Teams & Riders Alberto Contador Discussion Thread

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Jul 1, 2013
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Simurgh said:
No matter what happens in the rest of the Tour and in the coming year(s), Alberto Contador will always be my hero and inspiration. Andy and Team Saxo Bank may have drawn me into cycling, but Alberto (especially from Tour 2011 onwards) kept me in cycling, and made me evolve from a july fan to watching cycling of every kind. As I wrote in the race thread, he is a true legend. Riding with his heart, not his calculator. I, as well as you, all of us can feel privileged and honored that we have had the chance to enjoy his riding while he is still active!
Agree.. But if you can't keep up with the opponents calculations you are going nowhere. He is not physically capable of coping with the Elite level intensity Froome pumps out, since 29!
 
Jul 10, 2009
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rick james said:
I don't mind Bertie (he's a dog lover so whats not to like?) its just the fact that some of his fans, and its mostly the ones that want him to retie because he doesn't win anymore that get to me, they think he has the right to win every race he turns up at
I don't think it has to do with winning, it has to do with the unique brand that the person is known for. Bertie was not an Indurian or EddieM etc. He had his own style of riding and of animating races. To not see that brand anymore from him does not make anyone less a fan but it makes it difficult to recognize the person. One, we miss the brand, second we do not want Bertie associated with any other brand. Bertie winning through say the mechanical Power-Meter Froome style is strange.

Perhaps he should have changed, perhaps he should not, perhaps he could not, just not in his DNA. And perhaps it was a weakness on his part that he could not change. In today's world where you have to reinvent yourself every two years, if you cannot change you get chopped.

Baffling though that Froome has survived the last 5 years with literally the same style, perhaps cycling needs to shape up, and perhaps it will. I think this might be his last life cycle year, technology changes in cycling will make life cycle shorter as we progress.
 
Jul 1, 2013
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jilbiker said:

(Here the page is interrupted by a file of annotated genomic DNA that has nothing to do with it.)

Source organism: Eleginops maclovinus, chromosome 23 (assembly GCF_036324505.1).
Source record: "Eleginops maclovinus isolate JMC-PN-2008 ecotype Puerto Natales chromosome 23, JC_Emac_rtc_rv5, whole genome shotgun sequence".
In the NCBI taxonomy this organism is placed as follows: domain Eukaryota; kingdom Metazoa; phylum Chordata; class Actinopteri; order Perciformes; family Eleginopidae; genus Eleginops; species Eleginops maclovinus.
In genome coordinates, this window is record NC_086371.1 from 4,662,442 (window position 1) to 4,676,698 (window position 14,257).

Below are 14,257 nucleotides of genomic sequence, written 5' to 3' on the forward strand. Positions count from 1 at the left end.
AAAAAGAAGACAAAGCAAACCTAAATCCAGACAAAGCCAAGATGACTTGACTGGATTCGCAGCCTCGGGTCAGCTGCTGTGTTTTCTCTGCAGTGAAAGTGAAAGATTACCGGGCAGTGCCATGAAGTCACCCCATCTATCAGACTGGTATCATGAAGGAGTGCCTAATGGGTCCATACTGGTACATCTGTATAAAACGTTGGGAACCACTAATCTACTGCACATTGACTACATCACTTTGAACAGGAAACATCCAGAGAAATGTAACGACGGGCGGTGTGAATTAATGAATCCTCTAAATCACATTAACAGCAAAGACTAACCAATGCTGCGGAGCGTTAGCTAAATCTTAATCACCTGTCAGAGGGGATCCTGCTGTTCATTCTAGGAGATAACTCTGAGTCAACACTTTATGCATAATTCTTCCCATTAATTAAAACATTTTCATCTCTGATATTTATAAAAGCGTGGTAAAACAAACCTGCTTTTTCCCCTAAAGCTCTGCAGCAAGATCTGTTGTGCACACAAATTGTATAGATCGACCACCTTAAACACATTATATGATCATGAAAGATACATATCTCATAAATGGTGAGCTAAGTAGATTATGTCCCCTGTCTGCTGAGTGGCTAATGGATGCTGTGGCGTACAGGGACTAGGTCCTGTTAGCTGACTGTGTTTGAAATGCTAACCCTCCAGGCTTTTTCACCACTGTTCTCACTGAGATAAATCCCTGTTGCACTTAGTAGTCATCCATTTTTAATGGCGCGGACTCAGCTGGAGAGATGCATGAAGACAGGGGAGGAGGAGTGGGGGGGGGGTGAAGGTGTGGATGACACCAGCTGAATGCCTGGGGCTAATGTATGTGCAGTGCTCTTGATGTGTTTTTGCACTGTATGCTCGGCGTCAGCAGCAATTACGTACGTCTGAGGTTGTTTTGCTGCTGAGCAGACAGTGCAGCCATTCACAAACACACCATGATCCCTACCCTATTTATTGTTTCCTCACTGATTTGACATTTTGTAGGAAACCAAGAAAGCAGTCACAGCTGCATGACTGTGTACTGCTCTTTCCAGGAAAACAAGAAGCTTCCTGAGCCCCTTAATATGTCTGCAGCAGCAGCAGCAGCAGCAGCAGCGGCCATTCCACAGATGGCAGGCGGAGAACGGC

rick james said:
I don't mind Bertie (he's a dog lover so whats not to like?) its just the fact that some of his fans, and its mostly the ones that want him to retie because he doesn't win anymore that get to me, they think he has the right to win every race he turns up at
I don't think it has to do with winning, it has to do with the unique brand that the person is known for. Bertie was not an Indurian or EddieM etc. He had his own style of riding and of animating races. To not see that brand anymore from him does not make anyone less a fan but it makes it difficult to recognize the person. One, we miss the brand, second we do not want Bertie associated with any other brand. Bertie winning through say the mechanical Power-Meter Froome style is strange.

Perhaps he should have changed, perhaps he should not, perhaps he could not, just not in his DNA. And perhaps it was a weakness on his part that he could not change. In today's world where you have to reinvent yourself every two years, if you cannot change you get chopped.

Baffling though that Froome has survived the last 5 years with literally the same style, perhaps cycling needs to shape up, and perhaps it will. I think this might be his last life cycle year, technology changes in cycling will make life cycle shorter as we progress.
Nothing is changing for Froome. Just more GT wins. You used the word DNA, that's exactly Contador problem, he does not have the genetic gifts Froome has. Take a long hard look at there physiques, it's plain to see.
 
The Hitch said:
Well now its definately the end, barring some Pereiro type stuff. But this is not the Contador of 2011 or 2014. Too long now he's seemed to me to be more of a broken man, and the old aura is gone.

So if its goodbye, its a different goodbye than for most riders. He's maybe (despite the fact that Froome now outshines him), the most significant cyclist of the millenium. Certainly his fanbase seems to me the biggest of any cyclist since Pantani, and that's also significant, not just winning titles. The story is also interesting - more so than the Froome or Armstrong ones of - win easily every year. As is the personality and character.